SCARBOROUGH — A new investment group says it has an agreement to acquire Scarborough Downs for an undisclosed amount of money.
A feasibility study will be done to see whether harness racing should continue, according to Cohassett, Massachusetts, developer Thomas Powers, who is one of the investors.
Denise Terry, the track’s vice president of finance and the daughter of owner Sharon Terry, could not be reached to confirm the agreement. Sharon Terry’s attorney, Ed MacColl, is out of the country and unavailable, according to his office.
The property, totalling 480 acres off Route 1, could be developed into a “mixed-use, live, work and play” project, Powers said. He said plans are “very preliminary” and there are no more specific details.
Powers said the group signed the agreement March 1. He declined to say when it is expected to be finalized, or how much the group will pay.
According to published reports, Terry has asked $7.5 million for the grandstand/clubhouse, barns, half-mile track and outlying land.
Powers, who is a partner in Powers Realty, Development & Consulting and president of Powers Management Co., said he and investors from the Boston area and Maine have set up an investment group called Scarborough Downs Development LLC.
The group is still in the due diligence phase and assessing the property and its potential, Powers said.
“We are excited about it,” he said. “It is a unique and interesting opportunity.”
Powers said a feasibility study will be conducted to evaluate the race track’s viability.
He said it has “a lot of deferred maintenance,” and the investors would like to rebrand, recapitalize, and refurbish the track if it is feasible.
The study will help determine how much work needs to be done at what cost, and if there would be a return on the investment, he said.
Racing starts Saturday, March 25, and Powers said the expectation is that it will continue through at least the 2017 season, but a final decision will not be made until the feasibility study is completed.
He said while the property includes 480 acres, there are about 330 acres of dry, usable land that can be developed.
Powers has met with town officials to discuss what is “practical and reasonable” for site development, and said the group wants to propose a project that is beneficial to the town.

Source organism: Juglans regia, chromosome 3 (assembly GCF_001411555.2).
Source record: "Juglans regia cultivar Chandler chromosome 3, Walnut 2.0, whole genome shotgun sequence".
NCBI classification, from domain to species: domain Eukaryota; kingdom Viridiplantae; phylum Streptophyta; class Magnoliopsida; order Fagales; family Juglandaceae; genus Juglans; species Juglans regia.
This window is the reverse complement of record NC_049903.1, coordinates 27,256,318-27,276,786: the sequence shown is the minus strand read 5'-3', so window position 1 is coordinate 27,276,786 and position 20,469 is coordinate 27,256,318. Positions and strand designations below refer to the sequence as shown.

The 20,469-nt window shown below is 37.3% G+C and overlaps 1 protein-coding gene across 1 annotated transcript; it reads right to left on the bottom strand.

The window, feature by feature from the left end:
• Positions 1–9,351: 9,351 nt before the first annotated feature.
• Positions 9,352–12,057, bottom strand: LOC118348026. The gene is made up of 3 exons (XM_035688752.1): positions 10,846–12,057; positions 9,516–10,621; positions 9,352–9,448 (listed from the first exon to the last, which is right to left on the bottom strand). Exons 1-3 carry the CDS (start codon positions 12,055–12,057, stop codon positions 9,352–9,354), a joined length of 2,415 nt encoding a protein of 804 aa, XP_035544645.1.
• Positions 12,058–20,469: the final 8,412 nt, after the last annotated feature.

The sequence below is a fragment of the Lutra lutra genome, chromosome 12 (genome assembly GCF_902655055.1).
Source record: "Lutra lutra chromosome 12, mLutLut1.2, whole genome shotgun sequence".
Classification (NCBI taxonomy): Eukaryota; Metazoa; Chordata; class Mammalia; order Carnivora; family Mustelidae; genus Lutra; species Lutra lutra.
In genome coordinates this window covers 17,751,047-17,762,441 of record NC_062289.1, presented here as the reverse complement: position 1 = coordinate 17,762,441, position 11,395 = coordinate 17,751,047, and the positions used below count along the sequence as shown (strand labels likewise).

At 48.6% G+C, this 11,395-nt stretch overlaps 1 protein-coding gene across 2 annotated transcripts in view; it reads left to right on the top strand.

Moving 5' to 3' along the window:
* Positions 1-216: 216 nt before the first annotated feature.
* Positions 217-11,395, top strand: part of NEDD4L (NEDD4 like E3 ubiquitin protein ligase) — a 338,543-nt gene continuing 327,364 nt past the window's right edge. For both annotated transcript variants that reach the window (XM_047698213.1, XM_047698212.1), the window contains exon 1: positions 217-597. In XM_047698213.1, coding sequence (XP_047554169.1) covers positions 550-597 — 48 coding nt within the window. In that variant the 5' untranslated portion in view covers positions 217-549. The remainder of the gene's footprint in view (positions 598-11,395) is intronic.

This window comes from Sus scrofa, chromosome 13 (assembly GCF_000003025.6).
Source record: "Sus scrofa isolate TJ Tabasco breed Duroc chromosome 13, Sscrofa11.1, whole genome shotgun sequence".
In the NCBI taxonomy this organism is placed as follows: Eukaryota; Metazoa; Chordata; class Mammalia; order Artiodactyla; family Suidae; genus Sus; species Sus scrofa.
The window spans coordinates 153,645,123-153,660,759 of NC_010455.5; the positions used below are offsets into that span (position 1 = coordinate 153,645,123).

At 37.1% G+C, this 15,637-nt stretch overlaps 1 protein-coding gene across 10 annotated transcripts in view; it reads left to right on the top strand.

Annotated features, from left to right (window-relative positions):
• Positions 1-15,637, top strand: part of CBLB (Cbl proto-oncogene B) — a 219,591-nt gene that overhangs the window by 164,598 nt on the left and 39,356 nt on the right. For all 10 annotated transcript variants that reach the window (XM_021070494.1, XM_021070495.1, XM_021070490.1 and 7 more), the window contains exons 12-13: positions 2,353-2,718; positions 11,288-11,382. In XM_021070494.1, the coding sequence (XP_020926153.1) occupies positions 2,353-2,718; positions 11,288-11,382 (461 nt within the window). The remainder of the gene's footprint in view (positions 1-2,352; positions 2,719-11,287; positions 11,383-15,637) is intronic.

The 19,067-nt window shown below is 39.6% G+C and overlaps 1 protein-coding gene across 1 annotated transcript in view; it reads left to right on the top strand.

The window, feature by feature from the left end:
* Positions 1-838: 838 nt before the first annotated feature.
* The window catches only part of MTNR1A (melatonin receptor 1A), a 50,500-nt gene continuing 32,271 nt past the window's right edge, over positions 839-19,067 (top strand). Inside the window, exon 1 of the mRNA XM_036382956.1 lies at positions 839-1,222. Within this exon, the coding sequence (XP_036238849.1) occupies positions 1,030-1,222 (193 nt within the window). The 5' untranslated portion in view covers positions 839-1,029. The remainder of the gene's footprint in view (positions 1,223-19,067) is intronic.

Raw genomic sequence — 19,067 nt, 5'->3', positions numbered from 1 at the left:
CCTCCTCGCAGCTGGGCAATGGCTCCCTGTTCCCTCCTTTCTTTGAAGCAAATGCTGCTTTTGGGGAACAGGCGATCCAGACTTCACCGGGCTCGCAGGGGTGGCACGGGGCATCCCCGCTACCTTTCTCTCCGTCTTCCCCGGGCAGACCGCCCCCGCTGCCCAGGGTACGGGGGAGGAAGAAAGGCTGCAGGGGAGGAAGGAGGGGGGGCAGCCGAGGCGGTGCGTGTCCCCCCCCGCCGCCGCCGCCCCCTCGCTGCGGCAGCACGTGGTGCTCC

Town Manager Tom Hall said Powers “was not attracted to the site for the track or potential gaming, but since it exists he wants to see if it can support itself.”
“We had a very productive meeting,” Hall said. “He was interested in our perspective.”
Hall said the town is concerned the property would be “piecemealed out” and town officials are happy that the parcel is being sold under one contract.
“It’s an iconic and an intriguing property for the town,” Hall said. “It will be great if it was fully integrated into the community.”
Hall said zoning of the property affords a great deal of flexibility.
He said the investment group seems to have the resources to execute the project, and the town is “intensely interested in how it develops.”
“We are extremely pleased that he seems to be in it for the long game,” Hall said.
Hall said a large mixed-use project would not be simple or inexpensive, and speculated a project of that size could involve a $100 million investment and a 20-year build-out.
Mike Cushing, vice president of the Maine Harness Horsemen’s Association, said members hope racing continues at Scarborough Downs.
Scarborough has about 100 race days a year from March to December, about double of the state’s only other harness racetrack in Bangor. There are also nine county fairs that have racing during the summer and fall.
“We look for a place to race. There are hundreds of Maine horsemen that need to make a living, and we are open to racing wherever it is offered,” Cushing said. “(If) it is sold I hope that the new owners continue to race.”
Scarborough Downs is under contract to be sold to a group of Massachusetts and Maine investors, who plan to redevelop the property.